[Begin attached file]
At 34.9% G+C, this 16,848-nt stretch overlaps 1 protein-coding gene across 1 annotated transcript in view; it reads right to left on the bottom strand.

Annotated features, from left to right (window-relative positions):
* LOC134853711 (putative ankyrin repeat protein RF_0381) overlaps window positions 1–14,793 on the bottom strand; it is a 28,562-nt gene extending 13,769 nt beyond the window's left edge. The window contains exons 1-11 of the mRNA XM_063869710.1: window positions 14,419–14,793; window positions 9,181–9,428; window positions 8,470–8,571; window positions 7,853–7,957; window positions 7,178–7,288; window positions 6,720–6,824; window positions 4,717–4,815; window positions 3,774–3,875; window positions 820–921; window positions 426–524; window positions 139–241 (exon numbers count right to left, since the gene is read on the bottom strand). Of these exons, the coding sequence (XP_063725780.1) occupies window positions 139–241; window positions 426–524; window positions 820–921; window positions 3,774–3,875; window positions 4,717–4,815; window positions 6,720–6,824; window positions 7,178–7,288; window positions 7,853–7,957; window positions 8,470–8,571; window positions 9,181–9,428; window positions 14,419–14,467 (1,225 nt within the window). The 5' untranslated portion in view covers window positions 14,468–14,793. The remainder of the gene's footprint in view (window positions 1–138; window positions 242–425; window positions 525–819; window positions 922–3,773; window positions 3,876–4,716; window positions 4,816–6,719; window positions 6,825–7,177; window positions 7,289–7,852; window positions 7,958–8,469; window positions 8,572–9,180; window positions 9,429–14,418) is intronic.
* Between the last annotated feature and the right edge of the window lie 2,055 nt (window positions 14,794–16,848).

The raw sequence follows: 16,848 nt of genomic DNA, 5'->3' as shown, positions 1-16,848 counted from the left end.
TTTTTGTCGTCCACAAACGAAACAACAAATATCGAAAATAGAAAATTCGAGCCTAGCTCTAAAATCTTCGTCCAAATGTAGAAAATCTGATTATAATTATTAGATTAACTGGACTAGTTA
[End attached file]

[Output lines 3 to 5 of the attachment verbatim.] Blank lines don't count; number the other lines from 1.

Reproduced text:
* LOC134853711 (putative ankyrin repeat protein RF_0381) overlaps window positions 1–14,793 on the bottom strand; it is a 28,562-nt gene extending 13,769 nt beyond the window's left edge. The window contains exons 1-11 of the mRNA XM_063869710.1: window positions 14,419–14,793; window positions 9,181–9,428; window positions 8,470–8,571; window positions 7,853–7,957; window positions 7,178–7,288; window positions 6,720–6,824; window positions 4,717–4,815; window positions 3,774–3,875; window positions 820–921; window positions 426–524; window positions 139–241 (exon numbers count right to left, since the gene is read on the bottom strand). Of these exons, the coding sequence (XP_063725780.1) occupies window positions 139–241; window positions 426–524; window positions 820–921; window positions 3,774–3,875; window positions 4,717–4,815; window positions 6,720–6,824; window positions 7,178–7,288; window positions 7,853–7,957; window positions 8,470–8,571; window positions 9,181–9,428; window positions 14,419–14,467 (1,225 nt within the window). The 5' untranslated portion in view covers window positions 14,468–14,793. The remainder of the gene's footprint in view (window positions 1–138; window positions 242–425; window positions 525–819; window positions 922–3,773; window positions 3,876–4,716; window positions 4,816–6,719; window positions 6,825–7,177; window positions 7,289–7,852; window positions 7,958–8,469; window positions 8,572–9,180; window positions 9,429–14,418) is intronic.
* Between the last annotated feature and the right edge of the window lie 2,055 nt (window positions 14,794–16,848).

The raw sequence follows: 16,848 nt of genomic DNA, 5'->3' as shown, positions 1-16,848 counted from the left end.